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A legal assessment commissioned by European Plastics Converters (EuPC), IK Industrievereinigung Kunststoffverpackungen, and Elipso suggests that the Packaging and Packaging Waste Regulation (PPWR)’s special rules for plastic packaging and exemptions for other packaging materials are ‘very likely not compatible’ with EU law.

Conducted by global law firm Dentons, the report asserts that such rules have a ‘high probability’ of discriminating against plastic packaging and could thus go against the EU principle of equal treatment. For instance, it identifies provisions that only ban plastic packaging and require its reuse, as well as exemptions for coated paper from recycled content quotas, as ‘very likely’ violations of the principle of equal treatment, with ‘no objective reasons’ for these materials being singled out.

It is feared that introducing such rules will cause lightweight, easily recyclable plastic packaging to be replaced with heavier, less recyclable materials, which would increase the amount of packaging waste and greenhouse gas emissions – thus going against the aims of the PPWR itself.

The report also claims that the European Parliament and Council have not considered ‘all relevant factors’ in their proposals, leading to allegations of procedural infringements.

Consequently, EuPC, IK, and Elipso have come together to encourage Member States and the European Parliament to remove material-specific rules from the PPWR in the ongoing trilogue negotiations. This move is hoped to ensure legal and planning certainty for companies.

“Council and Parliament have so far ignored the existing scientific facts and findings on the benefits of plastic packaging in a climate-neutral circular economy,” says Bernard Merkx, director general of EuPC. “To make matters worse, the large number of plastic discriminations in the PPWR completely reverses the principle of material neutrality. The report shows the legislator clear limits.”

Banning plastic film on six-packs of bottles or plastic packaging for unprocessed fruit and vegetables is also believed to violate EU law, and the legislator has not proposed any ‘less burdensome’ measures.

“The bans only on plastic packaging contradict the original objectives of the PPWR and the environmental principles of the EU,” continues criticises Gaël Bouquet, director general of Elipso. “They would merely lead to a switch to single-use packaging made from other materials, e.g. paper and cardboard packaging, which is often less sustainable.”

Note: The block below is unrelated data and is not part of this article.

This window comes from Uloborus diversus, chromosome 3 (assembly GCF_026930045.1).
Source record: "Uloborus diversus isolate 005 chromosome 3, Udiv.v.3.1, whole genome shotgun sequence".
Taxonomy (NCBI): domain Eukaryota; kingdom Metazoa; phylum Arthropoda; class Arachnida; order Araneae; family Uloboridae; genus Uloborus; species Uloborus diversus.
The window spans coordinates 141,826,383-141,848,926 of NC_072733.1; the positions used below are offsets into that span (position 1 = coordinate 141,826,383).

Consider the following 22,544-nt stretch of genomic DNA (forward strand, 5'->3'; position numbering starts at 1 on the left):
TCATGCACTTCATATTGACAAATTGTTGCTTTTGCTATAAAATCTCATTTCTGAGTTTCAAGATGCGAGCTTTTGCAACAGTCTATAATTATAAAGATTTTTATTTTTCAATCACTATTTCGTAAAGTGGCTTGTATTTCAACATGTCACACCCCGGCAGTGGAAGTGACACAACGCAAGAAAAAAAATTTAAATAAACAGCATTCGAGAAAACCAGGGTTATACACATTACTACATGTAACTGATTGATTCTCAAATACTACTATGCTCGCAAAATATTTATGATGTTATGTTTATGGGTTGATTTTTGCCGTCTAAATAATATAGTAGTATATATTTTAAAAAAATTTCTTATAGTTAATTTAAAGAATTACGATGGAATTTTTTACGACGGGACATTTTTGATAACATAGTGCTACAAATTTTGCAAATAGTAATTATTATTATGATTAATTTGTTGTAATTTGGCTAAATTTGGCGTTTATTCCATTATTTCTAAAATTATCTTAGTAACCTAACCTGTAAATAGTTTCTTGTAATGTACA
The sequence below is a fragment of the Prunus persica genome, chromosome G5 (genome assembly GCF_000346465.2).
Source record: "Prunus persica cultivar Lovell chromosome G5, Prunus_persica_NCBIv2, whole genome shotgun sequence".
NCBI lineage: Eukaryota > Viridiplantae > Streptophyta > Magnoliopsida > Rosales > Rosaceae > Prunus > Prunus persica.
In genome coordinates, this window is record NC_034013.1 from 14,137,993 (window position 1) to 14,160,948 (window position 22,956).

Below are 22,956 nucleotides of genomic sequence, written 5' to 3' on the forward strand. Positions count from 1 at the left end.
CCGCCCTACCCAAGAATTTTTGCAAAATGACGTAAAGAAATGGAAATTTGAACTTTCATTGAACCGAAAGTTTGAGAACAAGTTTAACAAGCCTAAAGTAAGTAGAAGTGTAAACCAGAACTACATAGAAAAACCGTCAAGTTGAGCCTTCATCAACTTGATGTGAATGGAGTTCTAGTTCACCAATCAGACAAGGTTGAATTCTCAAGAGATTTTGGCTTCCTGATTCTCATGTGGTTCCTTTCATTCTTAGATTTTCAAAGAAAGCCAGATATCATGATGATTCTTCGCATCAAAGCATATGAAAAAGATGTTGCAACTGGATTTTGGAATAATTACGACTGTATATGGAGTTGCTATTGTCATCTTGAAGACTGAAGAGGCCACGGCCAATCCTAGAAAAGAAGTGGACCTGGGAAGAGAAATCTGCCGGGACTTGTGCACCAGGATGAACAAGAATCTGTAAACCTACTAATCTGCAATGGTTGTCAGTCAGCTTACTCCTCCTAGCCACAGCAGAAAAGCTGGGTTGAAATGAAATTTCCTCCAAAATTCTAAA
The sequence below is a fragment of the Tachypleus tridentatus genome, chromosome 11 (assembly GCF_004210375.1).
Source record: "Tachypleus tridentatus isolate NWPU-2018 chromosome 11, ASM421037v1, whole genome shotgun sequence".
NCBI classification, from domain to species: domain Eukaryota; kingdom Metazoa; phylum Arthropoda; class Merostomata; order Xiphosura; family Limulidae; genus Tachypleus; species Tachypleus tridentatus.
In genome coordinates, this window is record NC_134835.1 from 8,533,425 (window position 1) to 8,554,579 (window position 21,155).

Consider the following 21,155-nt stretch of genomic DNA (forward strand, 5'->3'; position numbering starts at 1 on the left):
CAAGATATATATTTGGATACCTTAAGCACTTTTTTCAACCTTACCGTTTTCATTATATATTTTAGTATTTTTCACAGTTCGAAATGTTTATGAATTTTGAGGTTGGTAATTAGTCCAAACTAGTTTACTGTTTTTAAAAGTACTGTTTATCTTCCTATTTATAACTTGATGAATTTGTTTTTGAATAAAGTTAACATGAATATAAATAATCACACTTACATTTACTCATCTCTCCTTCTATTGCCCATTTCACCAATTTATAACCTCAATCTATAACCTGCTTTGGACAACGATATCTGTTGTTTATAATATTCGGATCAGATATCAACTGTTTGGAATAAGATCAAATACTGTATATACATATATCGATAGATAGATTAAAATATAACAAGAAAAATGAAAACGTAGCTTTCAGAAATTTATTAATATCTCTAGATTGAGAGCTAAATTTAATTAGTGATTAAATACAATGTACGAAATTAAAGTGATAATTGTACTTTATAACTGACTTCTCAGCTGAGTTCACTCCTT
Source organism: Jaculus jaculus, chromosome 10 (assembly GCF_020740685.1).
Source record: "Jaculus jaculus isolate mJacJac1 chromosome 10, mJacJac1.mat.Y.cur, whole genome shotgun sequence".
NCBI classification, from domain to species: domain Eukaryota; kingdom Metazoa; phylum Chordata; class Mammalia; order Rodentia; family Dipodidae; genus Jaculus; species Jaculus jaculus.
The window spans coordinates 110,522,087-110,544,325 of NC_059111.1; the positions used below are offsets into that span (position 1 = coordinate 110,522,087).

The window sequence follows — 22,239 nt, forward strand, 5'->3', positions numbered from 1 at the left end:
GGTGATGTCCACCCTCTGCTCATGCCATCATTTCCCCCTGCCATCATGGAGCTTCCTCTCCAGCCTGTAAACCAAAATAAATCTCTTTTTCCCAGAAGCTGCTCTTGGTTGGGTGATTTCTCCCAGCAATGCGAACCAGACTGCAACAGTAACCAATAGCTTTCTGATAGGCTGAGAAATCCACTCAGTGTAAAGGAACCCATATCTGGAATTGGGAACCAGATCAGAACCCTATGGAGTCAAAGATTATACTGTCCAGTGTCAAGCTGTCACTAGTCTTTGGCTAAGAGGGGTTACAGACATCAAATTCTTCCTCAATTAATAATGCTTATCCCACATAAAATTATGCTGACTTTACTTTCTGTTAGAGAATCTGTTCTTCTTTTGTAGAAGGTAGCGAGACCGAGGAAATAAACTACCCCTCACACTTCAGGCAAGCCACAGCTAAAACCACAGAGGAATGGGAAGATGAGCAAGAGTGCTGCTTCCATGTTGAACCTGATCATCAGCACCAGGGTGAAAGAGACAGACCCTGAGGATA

“It’s still not too late,” says Dr Martin Engelmann, managing director of the German IK Industrievereinigung Kunststoffverpackungen. “We are calling on the Council and Parliament to remove the special rules for plastic packaging and exemptions for other packaging materials in the ongoing trilogue negotiations.

“This is the only way to create the legal and planning certainty that companies need for the transformation to a circular economy.”

The companies conclude that the ‘legal fragility’ of the current PPWR proposal could cause national and continental legal disputes and slow down the pursuit of a circular economy for packaging, and therefore encourage the European legislator to ensure the legal certainty of the text.

The statement falls in line with a range of other criticisms surrounding material-specific rules. Isabell Schmidt and Martin Engelmann from IK previously shared their views that the PPWR draft could lead to positive change – but, at the time of writing, contained “considerable economic and ecological risks for misguided decisions, which should be corrected in the legislative process”. These included reuse quotas only aimed at plastic packaging, with no justification given as to why these materials were singled out.

Plastics Europe made a similar argument that the suggested legislation could impact pre-existing recycling processes for flexible plastics, which play a valuable role in product protection and transportation.

On the other hand, a joint statement from 185 investors with combined assets of US$10 trillion called upon industry players to support plastic reduction policies rather than condemning them, describing them as “[companies’] chance to be part of the solution”.

In the lead-up to the vote on the PPWR proposal last November, MIWA Technologies’ impact strategy specialist, Ivana Sobolíková, stated that increased and precise targets for plastic reduction in the Compromise Amendments – 10% by 2030, 15% by 2035, and 20% by 2050 – were ‘generally regarded as a step in the right direction’.

A cross-sectoral statement also encouraged the European Commission and Member States to embrace mass balance as a method of developing harmonized calculating rules for recycled content across the continent. Doing so is hoped to help companies plan, finance, secure permits, and develop the infrastructure necessary to meet targets by 2030 and 2040.

In another legal development, the Court of Justice of the European Union (CURIA) has maintained the EU’s prohibition of oxo-degradable plastics on the market and dismissed legal claims made by Symphony Environmental.

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